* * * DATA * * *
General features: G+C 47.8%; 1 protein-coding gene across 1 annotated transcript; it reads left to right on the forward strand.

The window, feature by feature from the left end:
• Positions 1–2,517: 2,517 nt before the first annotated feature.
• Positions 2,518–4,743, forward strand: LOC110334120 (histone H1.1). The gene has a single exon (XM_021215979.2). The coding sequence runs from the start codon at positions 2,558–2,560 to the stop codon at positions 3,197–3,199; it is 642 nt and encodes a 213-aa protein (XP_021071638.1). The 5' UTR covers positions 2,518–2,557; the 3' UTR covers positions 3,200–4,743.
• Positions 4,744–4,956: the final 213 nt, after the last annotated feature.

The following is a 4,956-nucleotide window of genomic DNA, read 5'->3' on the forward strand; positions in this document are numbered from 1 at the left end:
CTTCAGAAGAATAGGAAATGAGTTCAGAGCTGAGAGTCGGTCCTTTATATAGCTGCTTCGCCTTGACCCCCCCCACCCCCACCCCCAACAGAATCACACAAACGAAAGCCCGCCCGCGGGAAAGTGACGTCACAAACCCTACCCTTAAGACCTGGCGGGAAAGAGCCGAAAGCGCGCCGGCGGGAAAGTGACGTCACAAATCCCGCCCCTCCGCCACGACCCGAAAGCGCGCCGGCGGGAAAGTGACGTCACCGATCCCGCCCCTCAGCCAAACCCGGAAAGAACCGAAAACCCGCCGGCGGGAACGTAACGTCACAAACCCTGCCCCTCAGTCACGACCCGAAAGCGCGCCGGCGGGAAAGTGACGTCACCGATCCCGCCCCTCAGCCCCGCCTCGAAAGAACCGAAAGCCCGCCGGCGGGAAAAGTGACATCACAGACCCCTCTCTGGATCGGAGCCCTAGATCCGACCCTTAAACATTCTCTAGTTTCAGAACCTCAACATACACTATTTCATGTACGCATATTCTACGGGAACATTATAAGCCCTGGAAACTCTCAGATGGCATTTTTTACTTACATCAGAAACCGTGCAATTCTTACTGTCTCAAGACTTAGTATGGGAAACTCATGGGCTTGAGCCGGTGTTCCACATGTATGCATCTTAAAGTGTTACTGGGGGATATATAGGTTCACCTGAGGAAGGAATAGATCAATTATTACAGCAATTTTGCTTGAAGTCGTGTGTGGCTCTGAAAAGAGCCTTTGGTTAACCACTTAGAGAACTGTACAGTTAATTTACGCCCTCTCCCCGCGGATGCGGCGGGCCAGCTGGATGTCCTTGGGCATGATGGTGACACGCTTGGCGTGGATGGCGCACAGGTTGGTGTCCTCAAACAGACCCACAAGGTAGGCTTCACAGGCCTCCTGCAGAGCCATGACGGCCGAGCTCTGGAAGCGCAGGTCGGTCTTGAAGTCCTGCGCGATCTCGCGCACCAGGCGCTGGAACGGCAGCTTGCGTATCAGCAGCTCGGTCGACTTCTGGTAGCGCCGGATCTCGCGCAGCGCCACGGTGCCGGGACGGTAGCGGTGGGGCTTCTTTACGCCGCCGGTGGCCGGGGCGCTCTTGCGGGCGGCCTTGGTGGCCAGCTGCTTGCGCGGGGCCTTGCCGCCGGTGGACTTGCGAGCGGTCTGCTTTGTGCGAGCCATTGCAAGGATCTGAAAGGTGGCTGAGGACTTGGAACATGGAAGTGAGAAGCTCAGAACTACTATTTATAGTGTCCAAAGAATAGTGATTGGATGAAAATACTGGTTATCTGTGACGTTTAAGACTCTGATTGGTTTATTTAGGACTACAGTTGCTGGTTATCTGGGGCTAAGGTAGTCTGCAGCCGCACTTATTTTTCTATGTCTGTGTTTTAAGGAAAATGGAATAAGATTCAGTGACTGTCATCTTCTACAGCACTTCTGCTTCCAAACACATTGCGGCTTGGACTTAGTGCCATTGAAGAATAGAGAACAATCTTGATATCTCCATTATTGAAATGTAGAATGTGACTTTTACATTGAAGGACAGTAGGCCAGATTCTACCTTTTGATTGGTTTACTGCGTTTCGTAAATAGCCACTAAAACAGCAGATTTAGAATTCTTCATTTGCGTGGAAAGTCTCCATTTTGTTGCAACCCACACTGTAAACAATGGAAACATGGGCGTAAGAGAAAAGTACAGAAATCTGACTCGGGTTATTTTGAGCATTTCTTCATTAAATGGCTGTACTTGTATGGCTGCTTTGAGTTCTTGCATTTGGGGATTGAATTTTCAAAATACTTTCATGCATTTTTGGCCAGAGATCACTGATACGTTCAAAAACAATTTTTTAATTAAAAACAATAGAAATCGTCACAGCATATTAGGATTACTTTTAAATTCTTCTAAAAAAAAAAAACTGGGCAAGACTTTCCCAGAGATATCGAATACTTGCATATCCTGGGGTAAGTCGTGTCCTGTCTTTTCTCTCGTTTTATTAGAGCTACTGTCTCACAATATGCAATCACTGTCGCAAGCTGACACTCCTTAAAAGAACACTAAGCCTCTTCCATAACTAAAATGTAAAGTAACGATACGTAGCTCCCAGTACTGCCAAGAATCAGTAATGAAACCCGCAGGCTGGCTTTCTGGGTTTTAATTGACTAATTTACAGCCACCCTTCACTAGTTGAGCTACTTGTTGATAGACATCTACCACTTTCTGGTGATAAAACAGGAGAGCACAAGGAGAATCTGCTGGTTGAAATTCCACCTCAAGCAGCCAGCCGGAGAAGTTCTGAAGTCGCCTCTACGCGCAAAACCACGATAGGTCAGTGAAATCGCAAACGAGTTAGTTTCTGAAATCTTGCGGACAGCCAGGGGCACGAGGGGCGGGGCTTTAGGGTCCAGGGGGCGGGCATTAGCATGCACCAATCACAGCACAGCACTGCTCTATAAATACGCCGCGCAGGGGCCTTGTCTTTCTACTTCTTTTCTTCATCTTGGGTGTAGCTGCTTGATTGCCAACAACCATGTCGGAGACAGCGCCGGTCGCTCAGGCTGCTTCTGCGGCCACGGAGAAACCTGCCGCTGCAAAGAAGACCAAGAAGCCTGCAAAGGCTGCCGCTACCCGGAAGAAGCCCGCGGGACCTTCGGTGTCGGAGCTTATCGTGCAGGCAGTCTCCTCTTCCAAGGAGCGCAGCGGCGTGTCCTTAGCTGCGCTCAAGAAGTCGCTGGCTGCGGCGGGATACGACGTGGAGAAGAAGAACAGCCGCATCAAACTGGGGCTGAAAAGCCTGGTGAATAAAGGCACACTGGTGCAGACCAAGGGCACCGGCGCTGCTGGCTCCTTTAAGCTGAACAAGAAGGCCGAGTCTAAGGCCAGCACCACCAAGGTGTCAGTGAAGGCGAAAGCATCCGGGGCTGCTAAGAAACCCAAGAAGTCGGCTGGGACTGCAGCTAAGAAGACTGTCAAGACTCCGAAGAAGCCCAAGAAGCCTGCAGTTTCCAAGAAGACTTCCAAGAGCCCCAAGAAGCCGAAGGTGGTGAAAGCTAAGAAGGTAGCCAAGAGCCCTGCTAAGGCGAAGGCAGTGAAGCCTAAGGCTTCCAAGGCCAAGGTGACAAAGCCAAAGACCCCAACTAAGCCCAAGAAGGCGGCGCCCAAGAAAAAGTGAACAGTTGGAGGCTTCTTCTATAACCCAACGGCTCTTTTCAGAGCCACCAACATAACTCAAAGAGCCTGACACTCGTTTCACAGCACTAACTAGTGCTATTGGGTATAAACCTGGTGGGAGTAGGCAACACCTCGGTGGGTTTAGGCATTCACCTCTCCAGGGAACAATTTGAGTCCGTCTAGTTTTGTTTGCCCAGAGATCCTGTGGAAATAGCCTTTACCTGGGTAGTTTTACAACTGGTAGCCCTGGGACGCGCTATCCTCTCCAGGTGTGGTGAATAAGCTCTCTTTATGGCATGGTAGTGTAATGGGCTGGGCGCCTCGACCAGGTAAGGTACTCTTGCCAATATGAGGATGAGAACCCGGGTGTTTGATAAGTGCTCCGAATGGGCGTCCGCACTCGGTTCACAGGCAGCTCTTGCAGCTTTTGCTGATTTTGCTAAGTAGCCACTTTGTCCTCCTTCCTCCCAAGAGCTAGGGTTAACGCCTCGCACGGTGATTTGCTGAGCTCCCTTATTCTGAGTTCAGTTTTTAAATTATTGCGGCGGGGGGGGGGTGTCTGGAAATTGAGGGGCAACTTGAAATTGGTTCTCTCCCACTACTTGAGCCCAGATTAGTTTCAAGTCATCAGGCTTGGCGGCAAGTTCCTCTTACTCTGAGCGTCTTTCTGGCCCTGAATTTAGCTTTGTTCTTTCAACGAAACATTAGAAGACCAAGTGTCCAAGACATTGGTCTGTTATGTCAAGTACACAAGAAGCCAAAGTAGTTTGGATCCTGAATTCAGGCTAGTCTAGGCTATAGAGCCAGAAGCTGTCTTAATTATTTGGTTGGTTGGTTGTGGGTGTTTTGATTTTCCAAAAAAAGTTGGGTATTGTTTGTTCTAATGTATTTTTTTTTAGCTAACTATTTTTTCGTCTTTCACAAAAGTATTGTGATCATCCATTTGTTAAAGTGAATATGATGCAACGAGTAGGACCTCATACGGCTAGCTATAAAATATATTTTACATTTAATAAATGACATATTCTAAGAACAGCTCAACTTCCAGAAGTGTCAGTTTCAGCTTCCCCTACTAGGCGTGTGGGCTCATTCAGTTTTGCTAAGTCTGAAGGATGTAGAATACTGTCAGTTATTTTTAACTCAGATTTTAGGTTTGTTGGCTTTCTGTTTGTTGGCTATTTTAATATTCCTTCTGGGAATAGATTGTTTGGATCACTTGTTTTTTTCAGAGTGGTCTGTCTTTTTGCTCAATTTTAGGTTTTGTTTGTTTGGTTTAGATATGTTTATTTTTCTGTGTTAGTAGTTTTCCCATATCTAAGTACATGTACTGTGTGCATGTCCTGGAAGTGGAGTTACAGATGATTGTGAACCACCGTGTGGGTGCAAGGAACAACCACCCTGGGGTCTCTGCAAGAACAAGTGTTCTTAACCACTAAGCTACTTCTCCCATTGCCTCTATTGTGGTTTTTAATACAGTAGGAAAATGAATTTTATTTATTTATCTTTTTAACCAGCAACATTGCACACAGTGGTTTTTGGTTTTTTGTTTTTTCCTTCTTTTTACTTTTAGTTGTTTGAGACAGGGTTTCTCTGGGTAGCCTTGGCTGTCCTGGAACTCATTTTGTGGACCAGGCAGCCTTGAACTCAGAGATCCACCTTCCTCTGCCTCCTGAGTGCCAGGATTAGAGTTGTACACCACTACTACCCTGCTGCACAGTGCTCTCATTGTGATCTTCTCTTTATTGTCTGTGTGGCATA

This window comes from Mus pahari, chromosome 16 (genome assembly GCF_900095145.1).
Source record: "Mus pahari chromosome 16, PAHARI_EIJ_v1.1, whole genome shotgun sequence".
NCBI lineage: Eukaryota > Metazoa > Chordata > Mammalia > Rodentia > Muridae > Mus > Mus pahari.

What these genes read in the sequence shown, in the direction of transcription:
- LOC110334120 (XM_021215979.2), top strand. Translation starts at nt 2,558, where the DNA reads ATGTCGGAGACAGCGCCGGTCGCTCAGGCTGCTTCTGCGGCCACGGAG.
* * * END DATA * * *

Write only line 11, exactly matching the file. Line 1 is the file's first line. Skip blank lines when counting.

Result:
What these genes read in the sequence shown, in the direction of transcription: